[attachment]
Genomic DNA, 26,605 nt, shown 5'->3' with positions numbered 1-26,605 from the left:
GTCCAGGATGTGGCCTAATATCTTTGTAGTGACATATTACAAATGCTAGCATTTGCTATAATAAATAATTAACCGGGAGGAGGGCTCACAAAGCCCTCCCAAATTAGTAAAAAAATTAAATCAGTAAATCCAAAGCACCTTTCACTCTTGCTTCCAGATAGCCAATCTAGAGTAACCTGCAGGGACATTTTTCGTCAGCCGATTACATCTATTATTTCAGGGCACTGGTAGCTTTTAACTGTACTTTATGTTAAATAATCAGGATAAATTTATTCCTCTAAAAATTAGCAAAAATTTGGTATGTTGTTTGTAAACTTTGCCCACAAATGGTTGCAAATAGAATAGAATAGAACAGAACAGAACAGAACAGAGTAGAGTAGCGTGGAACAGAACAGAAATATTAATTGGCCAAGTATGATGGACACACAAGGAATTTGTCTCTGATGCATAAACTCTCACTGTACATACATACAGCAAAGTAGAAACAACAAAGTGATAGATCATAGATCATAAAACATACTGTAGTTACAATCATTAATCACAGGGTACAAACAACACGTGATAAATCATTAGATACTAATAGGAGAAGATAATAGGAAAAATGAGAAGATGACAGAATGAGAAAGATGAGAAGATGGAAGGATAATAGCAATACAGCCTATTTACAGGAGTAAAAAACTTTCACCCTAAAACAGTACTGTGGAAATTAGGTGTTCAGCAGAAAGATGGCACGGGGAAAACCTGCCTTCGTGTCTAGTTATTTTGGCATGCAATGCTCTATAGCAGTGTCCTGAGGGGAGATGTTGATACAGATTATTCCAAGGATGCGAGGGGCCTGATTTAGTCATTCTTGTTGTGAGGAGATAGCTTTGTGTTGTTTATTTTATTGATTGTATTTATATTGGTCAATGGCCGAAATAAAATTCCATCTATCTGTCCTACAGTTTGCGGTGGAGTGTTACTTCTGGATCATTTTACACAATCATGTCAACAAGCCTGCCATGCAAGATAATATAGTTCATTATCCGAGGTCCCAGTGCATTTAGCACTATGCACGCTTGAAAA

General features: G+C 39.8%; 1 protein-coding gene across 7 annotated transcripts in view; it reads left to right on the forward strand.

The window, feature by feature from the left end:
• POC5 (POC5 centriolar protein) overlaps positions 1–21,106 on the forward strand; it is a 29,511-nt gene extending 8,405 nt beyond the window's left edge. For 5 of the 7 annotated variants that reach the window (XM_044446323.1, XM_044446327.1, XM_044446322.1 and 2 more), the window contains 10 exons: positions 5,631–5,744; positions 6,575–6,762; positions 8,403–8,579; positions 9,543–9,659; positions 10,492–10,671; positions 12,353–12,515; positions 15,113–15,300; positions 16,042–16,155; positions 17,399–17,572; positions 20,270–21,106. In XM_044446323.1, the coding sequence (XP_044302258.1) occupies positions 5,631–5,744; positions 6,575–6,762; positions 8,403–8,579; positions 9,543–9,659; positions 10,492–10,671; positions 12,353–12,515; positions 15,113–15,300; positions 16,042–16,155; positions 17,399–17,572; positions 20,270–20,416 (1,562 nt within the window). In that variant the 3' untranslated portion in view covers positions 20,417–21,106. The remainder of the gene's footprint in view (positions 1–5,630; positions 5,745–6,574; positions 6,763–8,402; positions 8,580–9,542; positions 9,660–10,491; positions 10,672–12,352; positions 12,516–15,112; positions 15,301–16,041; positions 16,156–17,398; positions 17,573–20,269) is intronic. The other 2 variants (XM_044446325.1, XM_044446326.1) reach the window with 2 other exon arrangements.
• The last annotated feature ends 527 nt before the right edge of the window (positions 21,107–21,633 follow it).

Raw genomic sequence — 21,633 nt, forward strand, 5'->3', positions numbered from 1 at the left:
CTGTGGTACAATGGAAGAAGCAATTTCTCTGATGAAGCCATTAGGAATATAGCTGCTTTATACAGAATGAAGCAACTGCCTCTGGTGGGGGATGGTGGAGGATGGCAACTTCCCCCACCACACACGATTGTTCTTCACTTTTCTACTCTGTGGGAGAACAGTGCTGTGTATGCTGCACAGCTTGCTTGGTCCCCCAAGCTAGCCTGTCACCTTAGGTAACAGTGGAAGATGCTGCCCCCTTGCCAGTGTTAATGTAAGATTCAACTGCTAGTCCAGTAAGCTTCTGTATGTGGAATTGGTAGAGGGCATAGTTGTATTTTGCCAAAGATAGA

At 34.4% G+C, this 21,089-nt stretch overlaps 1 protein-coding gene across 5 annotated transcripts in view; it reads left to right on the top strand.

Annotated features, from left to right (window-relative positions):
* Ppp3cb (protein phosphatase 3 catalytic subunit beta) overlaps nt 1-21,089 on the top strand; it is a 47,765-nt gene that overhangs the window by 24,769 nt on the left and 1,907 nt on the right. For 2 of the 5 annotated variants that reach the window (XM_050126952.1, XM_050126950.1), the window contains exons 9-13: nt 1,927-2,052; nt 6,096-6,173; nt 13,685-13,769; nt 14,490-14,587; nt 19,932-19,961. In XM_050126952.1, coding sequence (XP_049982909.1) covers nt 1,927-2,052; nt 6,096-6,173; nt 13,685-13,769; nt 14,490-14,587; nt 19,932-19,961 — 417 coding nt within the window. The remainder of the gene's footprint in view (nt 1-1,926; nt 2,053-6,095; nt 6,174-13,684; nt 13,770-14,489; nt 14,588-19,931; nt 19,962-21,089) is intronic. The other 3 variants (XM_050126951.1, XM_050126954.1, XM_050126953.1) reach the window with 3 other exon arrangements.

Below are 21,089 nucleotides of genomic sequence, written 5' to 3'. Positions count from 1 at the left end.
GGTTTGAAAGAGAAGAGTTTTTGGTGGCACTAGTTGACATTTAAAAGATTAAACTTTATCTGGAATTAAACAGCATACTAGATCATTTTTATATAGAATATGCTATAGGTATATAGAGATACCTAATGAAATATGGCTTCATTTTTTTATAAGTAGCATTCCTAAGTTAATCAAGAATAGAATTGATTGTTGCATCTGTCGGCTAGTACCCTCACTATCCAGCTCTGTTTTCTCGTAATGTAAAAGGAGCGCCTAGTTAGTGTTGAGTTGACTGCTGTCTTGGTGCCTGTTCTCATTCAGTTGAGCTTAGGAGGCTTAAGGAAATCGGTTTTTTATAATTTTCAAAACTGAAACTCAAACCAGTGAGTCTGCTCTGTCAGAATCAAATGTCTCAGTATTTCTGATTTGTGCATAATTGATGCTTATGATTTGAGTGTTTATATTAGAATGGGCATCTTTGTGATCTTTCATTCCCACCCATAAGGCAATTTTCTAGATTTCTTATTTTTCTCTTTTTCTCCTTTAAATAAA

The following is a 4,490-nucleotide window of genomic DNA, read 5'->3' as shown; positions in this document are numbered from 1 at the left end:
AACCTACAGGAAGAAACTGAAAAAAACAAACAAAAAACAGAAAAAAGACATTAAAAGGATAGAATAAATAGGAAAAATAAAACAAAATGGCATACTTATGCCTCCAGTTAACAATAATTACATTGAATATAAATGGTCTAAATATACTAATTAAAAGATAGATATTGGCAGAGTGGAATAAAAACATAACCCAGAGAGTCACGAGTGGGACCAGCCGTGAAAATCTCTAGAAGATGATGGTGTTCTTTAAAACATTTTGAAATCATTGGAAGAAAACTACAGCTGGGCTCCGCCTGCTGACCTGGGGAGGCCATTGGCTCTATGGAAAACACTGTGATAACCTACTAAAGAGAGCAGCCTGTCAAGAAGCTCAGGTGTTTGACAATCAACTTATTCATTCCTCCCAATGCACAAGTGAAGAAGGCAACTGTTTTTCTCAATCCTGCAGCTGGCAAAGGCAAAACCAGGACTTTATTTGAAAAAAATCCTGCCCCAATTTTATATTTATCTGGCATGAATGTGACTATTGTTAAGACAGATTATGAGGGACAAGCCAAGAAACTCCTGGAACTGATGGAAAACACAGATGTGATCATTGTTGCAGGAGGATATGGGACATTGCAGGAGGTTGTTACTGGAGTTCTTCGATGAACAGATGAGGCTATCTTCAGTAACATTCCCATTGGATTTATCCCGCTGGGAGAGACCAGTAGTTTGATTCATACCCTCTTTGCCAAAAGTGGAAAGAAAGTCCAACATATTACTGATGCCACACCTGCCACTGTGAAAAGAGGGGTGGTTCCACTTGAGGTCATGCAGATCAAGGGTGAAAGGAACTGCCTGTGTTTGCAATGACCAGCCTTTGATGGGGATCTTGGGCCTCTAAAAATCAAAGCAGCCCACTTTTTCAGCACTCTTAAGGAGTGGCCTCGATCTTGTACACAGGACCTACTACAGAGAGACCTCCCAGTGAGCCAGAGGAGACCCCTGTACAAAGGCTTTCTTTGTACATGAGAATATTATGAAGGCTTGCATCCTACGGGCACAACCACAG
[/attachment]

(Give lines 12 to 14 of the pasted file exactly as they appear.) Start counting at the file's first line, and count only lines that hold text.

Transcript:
Below are 21,089 nucleotides of genomic sequence, written 5' to 3'. Positions count from 1 at the left end.
GGTTTGAAAGAGAAGAGTTTTTGGTGGCACTAGTTGACATTTAAAAGATTAAACTTTATCTGGAATTAAACAGCATACTAGATCATTTTTATATAGAATATGCTATAGGTATATAGAGATACCTAATGAAATATGGCTTCATTTTTTTATAAGTAGCATTCCTAAGTTAATCAAGAATAGAATTGATTGTTGCATCTGTCGGCTAGTACCCTCACTATCCAGCTCTGTTTTCTCGTAATGTAAAAGGAGCGCCTAGTTAGTGTTGAGTTGACTGCTGTCTTGGTGCCTGTTCTCATTCAGTTGAGCTTAGGAGGCTTAAGGAAATCGGTTTTTTATAATTTTCAAAACTGAAACTCAAACCAGTGAGTCTGCTCTGTCAGAATCAAATGTCTCAGTATTTCTGATTTGTGCATAATTGATGCTTATGATTTGAGTGTTTATATTAGAATGGGCATCTTTGTGATCTTTCATTCCCACCCATAAGGCAATTTTCTAGATTTCTTATTTTTCTCTTTTTCTCCTTTAAATAAA

The following is a 4,490-nucleotide window of genomic DNA, read 5'->3' as shown; positions in this document are numbered from 1 at the left end: